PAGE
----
Tennessee Education Association

Great Public Schools for All Students


A Valentine’s Day letter to the ones who make a difference

By Carolyn Crowder, TEA Executive Director

In honor of Valentine’s Day this week, I have been thinking of the many groups of people who have made me love being an educator and association leader. 

To students: You are the reason we are all here. You are the calling that brought me into education many years ago. My love for my students and the opportunity to share my love of music with them formed the foundation of my entire professional career.

Big changes in the Capitol

House Education now one of largest committees

With dozens of freshman legislators, new House and Senate leadership, a new governor, and a new commissioner of education, it may take some time to understand the approach of the new General Assembly and the administration toward public schools, though it’s clear education will be front and center.   

General Assembly

An even worse voucher idea

Unaccountable “education savings accounts” is the latest twist to carve out public funding for private schools.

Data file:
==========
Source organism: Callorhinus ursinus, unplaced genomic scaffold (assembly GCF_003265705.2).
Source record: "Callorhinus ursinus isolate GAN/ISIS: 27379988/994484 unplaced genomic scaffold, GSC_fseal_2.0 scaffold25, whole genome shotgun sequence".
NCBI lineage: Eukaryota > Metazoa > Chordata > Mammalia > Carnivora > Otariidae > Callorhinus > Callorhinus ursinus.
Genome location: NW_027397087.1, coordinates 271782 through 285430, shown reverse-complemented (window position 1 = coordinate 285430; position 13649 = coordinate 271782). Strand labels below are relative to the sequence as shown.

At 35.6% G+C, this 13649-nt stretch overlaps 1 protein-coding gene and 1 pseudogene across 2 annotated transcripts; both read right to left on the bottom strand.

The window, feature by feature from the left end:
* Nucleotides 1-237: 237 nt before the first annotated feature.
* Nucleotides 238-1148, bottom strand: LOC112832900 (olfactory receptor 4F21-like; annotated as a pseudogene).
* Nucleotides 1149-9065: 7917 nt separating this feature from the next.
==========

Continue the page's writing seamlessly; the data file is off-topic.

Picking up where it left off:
As the 111th General Assembly gets underway, there is intense speculation about what the privatization push will look like this year.  It is unclear whether or not the Lee administration will introduce its own voucher bill, as former Governor Haslam did in 2013, or whether he will leave the matter to the legislature to debate on their own. 

TEA President's Statement on Incoming Commissioner of Education

The following statement may be attributed to Beth Brown, TEA President and Grundy County High School teacher:

“As the president of the largest professional association for Tennessee educators, I look forward to working with Commissioner Penny Schwinn in the best interest of Tennessee students, educators and our great public schools. As a newcomer to our state, I hope she will take time to see firsthand the meaningful work happening in classrooms all across Tennessee, and also gain an understanding of the support and resources needed to ensure student success.

New state leadership brings opportunities, familiar fights

Historic change is happening in the state capitol. A new governor and more than a quarter of the General Assembly will take their places in January as newly elected officials. Along with new lawmakers are new leaders in the state Senate and House of Representatives.

There is hope that the goals and needs of educators, students and parents across Tennessee will be addressed by the incoming General Assembly and administration.